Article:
Monday, January 17, 2011

Missing the point?

I've been working extensively with the upcoming Adobe Digital Publishing Suite with a handful of clients. I'm excited about publishing content on the iPad and other tablet devices in general, and about Adobe's solution in particular.

The iPad has been hailed as the "Savior of News" and the "Savior of Publishing". While this may be breathless hyperbole, I'm convinced that one of the great uses for tablets is reading long-form journalism and features offline, presented in an art-directed environment.

There have been a number of recent articles (such as this one by Darrell Etherington) claiming that magazine publishers looking to distribute their content for tablet devices need to think more like apps, and less like magazines. For example, Khoi Vinh states that:

In my personal opinion, Adobe is doing a tremendous disservice to the publishing industry by encouraging these ineptly literal translations of print publications into iPad apps. They’ve fostered a preoccupation with the sort of monolithic, overbearing apps represented by The New Yorker, Wired and Popular Science. Meanwhile, what publishers should really be focusing on is clever, nimble, entertaining apps...

These articles are missing the point. Many magazine publishers and other content creator cannot afford to create and maintain custom apps, much less multiple apps for multiple tablet platforms. So some content creators are turning to solutions such as Zinio or PixelMags. These solutions make it easy to repurpose content for tablets, but the big drawback is that they simply re-create the printed page on the screen, often resulting in text that is too small, spreads that are cut in half, and very limited interactivity.

The Adobe solution, on the other hand, allows content publishers to re-design their content to take advantage of the specific size and aspect ratio of each tablet, and also add an expanding list of interactive and Web-connected features. All of this is within the grasp of the same designers who are designing and producing print pages. No higher-priced application programmers are necessary. Yes, it will require additional staff for magazines to pull this off, but it's a predictable, measurable number of additional hours needed each publication cycle.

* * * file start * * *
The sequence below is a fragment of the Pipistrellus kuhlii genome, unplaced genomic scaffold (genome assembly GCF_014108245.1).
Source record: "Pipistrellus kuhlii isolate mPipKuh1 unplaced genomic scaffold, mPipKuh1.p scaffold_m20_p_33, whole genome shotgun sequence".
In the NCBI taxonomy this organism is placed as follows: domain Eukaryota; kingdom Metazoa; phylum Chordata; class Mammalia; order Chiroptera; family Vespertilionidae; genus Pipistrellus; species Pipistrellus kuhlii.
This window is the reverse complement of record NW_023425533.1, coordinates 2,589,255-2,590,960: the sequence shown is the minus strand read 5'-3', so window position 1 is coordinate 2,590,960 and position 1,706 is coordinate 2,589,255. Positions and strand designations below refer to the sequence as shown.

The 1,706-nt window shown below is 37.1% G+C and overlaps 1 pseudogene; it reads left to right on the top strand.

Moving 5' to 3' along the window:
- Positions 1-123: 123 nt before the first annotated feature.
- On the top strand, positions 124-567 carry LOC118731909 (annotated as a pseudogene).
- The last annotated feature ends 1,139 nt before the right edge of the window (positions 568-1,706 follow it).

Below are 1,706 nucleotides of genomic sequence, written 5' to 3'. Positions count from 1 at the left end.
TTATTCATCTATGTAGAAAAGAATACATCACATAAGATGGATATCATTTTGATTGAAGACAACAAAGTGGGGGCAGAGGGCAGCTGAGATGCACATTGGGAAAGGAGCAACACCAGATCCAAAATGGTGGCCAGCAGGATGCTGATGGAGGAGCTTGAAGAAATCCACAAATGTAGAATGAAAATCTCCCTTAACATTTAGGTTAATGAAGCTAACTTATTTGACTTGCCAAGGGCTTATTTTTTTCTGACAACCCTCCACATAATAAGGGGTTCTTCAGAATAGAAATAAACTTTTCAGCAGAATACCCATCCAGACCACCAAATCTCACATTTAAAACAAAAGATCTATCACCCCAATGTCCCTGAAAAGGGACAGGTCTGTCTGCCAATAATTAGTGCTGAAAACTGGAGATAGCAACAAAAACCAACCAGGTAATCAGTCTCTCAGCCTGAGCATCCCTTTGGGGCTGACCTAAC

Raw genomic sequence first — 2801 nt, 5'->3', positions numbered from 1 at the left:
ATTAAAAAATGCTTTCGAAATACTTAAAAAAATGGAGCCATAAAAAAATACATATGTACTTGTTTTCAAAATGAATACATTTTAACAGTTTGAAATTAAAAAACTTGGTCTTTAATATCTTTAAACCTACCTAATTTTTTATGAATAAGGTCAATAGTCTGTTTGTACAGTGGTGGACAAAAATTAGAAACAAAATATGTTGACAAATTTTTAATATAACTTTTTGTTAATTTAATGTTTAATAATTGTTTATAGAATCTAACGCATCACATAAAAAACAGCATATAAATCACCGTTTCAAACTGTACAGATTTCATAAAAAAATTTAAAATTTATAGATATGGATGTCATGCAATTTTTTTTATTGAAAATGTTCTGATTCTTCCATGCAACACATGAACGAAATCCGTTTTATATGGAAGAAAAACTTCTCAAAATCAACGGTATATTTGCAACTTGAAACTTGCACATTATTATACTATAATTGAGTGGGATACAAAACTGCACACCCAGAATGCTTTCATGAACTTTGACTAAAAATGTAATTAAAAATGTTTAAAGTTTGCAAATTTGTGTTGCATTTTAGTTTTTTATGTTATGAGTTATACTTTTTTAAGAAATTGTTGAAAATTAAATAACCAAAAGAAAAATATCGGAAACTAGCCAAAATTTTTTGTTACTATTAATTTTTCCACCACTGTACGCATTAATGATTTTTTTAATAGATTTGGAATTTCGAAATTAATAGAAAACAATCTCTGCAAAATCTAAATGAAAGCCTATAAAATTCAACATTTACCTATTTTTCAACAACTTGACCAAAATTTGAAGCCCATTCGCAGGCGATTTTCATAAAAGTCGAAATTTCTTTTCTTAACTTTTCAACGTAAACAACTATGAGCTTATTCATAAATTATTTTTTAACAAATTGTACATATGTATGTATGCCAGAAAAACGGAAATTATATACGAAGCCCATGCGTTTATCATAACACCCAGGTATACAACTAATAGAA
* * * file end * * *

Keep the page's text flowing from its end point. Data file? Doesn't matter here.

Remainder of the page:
Bottom line: The Adobe solution is about enabling publishers to leverage existing design and production resources to easily publish tablet-optimized content.


Kathryn said...

Good commentary, Keith. It's interesting to watch this technology develop before our very eyes. It has so many possibilities, and the early examples are flailing every direction to find what works. When the technology matures we'll find magazine publishers have figured out how to create apps that use interactivity to enhance their readers' experiences, but stop before that interactivity becomes an unnecessary distraction. How much is enough? Depends on your audience.

Rebecca said...

The more I explore the ADPS the more it seems like it's almost a hybrid of an app, halfway between a PDF and an app as they are created and used now. Maybe it should be called a Half-App? (Pardon the silly pun!) But so far I love it and hope I'll get to work on publications using it. I can even see the possibilities for creating catalogs and marketing materials with it. Totally agree with you. Why shouldn't publishers be able to use their existing talent, resources and software to bring their pubs to a tablet in this way? I say they should!